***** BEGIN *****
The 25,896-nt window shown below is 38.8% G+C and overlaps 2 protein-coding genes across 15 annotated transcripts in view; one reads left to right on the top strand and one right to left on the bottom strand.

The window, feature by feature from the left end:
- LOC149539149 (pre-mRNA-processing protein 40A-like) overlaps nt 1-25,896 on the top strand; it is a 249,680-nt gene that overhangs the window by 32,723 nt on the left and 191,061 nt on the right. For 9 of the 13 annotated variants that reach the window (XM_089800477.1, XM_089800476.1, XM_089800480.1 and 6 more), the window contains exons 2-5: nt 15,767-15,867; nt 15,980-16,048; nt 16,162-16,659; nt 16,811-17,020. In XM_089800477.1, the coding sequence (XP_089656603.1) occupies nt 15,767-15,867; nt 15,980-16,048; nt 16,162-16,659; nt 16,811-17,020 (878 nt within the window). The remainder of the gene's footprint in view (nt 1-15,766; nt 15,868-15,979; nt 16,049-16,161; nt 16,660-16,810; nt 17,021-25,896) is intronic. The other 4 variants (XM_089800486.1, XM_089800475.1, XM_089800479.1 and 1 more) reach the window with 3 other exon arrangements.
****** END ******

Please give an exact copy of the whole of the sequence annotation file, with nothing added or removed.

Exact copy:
The 25,896-nt window shown below is 38.8% G+C and overlaps 2 protein-coding genes across 15 annotated transcripts in view; one reads left to right on the top strand and one right to left on the bottom strand.

The window, feature by feature from the left end:
- LOC149539149 (pre-mRNA-processing protein 40A-like) overlaps nt 1-25,896 on the top strand; it is a 249,680-nt gene that overhangs the window by 32,723 nt on the left and 191,061 nt on the right. For 9 of the 13 annotated variants that reach the window (XM_089800477.1, XM_089800476.1, XM_089800480.1 and 6 more), the window contains exons 2-5: nt 15,767-15,867; nt 15,980-16,048; nt 16,162-16,659; nt 16,811-17,020. In XM_089800477.1, the coding sequence (XP_089656603.1) occupies nt 15,767-15,867; nt 15,980-16,048; nt 16,162-16,659; nt 16,811-17,020 (878 nt within the window). The remainder of the gene's footprint in view (nt 1-15,766; nt 15,868-15,979; nt 16,049-16,161; nt 16,660-16,810; nt 17,021-25,896) is intronic. The other 4 variants (XM_089800486.1, XM_089800475.1, XM_089800479.1 and 1 more) reach the window with 3 other exon arrangements.